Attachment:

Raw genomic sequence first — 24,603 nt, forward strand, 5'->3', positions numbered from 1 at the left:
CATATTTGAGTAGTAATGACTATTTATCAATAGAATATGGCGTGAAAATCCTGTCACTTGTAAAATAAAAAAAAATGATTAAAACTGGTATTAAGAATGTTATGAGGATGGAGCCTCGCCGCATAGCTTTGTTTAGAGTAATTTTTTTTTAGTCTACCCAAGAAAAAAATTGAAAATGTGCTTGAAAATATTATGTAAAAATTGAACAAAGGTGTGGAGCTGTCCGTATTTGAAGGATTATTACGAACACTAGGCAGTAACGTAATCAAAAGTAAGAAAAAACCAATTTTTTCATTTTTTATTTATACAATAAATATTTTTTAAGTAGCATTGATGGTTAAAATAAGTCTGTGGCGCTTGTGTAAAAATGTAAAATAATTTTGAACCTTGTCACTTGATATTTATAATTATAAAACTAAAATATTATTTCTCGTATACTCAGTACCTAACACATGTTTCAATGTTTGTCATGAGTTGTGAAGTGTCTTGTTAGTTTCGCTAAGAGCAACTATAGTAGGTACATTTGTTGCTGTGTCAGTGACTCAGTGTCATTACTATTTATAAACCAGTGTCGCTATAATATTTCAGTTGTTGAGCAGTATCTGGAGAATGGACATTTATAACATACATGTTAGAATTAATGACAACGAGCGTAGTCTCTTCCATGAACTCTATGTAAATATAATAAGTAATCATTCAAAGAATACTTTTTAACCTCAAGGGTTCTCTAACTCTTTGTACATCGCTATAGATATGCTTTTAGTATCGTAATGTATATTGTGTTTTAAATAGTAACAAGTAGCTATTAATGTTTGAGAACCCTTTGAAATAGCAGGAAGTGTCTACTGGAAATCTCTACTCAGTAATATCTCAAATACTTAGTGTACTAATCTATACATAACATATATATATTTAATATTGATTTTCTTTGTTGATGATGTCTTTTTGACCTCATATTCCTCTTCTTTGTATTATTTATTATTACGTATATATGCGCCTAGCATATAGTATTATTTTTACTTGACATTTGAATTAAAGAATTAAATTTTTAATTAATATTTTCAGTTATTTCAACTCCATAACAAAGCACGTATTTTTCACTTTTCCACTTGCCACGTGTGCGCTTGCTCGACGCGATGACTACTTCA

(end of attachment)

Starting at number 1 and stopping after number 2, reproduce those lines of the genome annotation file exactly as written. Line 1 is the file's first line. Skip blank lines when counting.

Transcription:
Raw genomic sequence first — 24,603 nt, forward strand, 5'->3', positions numbered from 1 at the left:
CATATTTGAGTAGTAATGACTATTTATCAATAGAATATGGCGTGAAAATCCTGTCACTTGTAAAATAAAAAAAAATGATTAAAACTGGTATTAAGAATGTTATGAGGATGGAGCCTCGCCGCATAGCTTTGTTTAGAGTAATTTTTTTTTAGTCTACCCAAGAAAAAAATTGAAAATGTGCTTGAAAATATTATGTAAAAATTGAACAAAGGTGTGGAGCTGTCCGTATTTGAAGGATTATTACGAACACTAGGCAGTAACGTAATCAAAAGTAAGAAAAAACCAATTTTTTCATTTTTTATTTATACAATAAATATTTTTTAAGTAGCATTGATGGTTAAAATAAGTCTGTGGCGCTTGTGTAAAAATGTAAAATAATTTTGAACCTTGTCACTTGATATTTATAATTATAAAACTAAAATATTATTTCTCGTATACTCAGTACCTAACACATGTTTCAATGTTTGTCATGAGTTGTGAAGTGTCTTGTTAGTTTCGCTAAGAGCAACTATAGTAGGTACATTTGTTGCTGTGTCAGTGACTCAGTGTCATTACTATTTATAAACCAGTGTCGCTATAATATTTCAGTTGTTGAGCAGTATCTGGAGAATGGACATTTATAACATACATGTTAGAATTAATGACAACGAGCGTAGTCTCTTCCATGAACTCTATGTAAATATAATAAGTAATCATTCAAAGAATACTTTTTAACCTCAAGGGTTCTCTAACTCTTTGTACATCGCTATAGATATGCTTTTAGTATCGTAATGTATATTGTGTTTTAAATAGTAACAAGTAGCTATTAATGTTTGAGAACCCTTTGAAATAGCAGGAAGTGTCTACTGGAAATCTCTACTCAGTAATATCTCAAATACTTAGTGTACTAATCTATACATAACATATATATATTTAATATTGATTTTCTTTGTTGATGATGTCTTTTTGACCTCATATTCCTCTTCTTTGTATTATTTATTATTACGTATATATGCGCCTAGCATATAGTATTATTTTTACTTGACATTTGAATTAAAGAATTAAATTTTTAATTAATATTTTCAGTTATTTCAACTCCATAACAAAGCACGTATTTTTCACTTTTCCACTTGCCACGTGTGCGCTTGCTCGACGCGATGACTACTTCA